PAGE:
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Born and raised in Southern Indiana, this Hoosier transplanted herself to the Windy City after graduate school. Her passion is teaching, with writing come a close second and gaining momentum. She currently teaches College of DuPage as an adjunct professor in the physical education department and runs a martial arts studio in Naperville, IL. She holds the rank of 3rd Dan in the United States Hapkido Federation.

Monday, June 1, 2015

June 2015 Book of the Month: And the Band Played On

Book of the Month

Starting June 2015, I'm going to list one book that either had a great impact on me, or I just thoroughly enjoyed.

This month's book, And the Band Played On by Randy Shilts was the first book that took me out of my safe, self-involved, the government is my friend, zone. Each chapter I grew more and more angry and more and more sad as countless lives were ruined due to fear, bigotry and downright hate. It was this book that made me realize that love is love, in all its forms and shouldn't be confiled by what may or may not dangle between the legs. Read this during my college years and knew then I could never trust the government to look out for the well-being of people ... that is, unless you were male, straight, white, and rich. They just didn't care about HIV/AIDS until it effected one of their own, and even then, research and money moved at a snail's pace. And it wasn't just the government; scientists themselves bickered and bitched their way through the virus-hunting process, where, even to this day, French and US scientists cannot come to an agreement about who discovered what and when.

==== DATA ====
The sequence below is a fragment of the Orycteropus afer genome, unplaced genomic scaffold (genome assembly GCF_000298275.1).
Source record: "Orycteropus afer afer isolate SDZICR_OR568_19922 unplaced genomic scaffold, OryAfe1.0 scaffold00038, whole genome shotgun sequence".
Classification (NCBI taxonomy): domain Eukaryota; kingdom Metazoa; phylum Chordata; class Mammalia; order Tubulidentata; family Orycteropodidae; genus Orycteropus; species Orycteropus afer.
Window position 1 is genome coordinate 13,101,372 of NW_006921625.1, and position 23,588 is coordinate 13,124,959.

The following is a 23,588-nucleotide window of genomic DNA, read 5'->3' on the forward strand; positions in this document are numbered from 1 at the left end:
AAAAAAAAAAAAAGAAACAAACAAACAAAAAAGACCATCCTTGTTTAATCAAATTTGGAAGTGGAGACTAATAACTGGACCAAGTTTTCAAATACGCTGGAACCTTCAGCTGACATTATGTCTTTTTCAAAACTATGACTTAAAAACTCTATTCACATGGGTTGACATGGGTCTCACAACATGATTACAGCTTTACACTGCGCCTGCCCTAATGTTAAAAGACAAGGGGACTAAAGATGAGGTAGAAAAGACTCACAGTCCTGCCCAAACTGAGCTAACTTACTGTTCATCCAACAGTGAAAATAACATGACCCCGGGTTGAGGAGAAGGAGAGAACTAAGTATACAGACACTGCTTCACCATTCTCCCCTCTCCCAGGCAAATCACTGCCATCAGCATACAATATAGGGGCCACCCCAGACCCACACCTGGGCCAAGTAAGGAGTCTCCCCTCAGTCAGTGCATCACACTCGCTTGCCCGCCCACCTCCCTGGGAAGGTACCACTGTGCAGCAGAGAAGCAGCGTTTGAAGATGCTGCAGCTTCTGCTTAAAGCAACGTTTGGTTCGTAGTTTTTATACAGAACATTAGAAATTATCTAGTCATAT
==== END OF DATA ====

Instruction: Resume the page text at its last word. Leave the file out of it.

If you've seen the movie, it covers a lot of the book, but you don't get the whole story, and how can you in a two and half hour movie when compared to a 656-page novel. If it's been a while, I suggest reading the book again.

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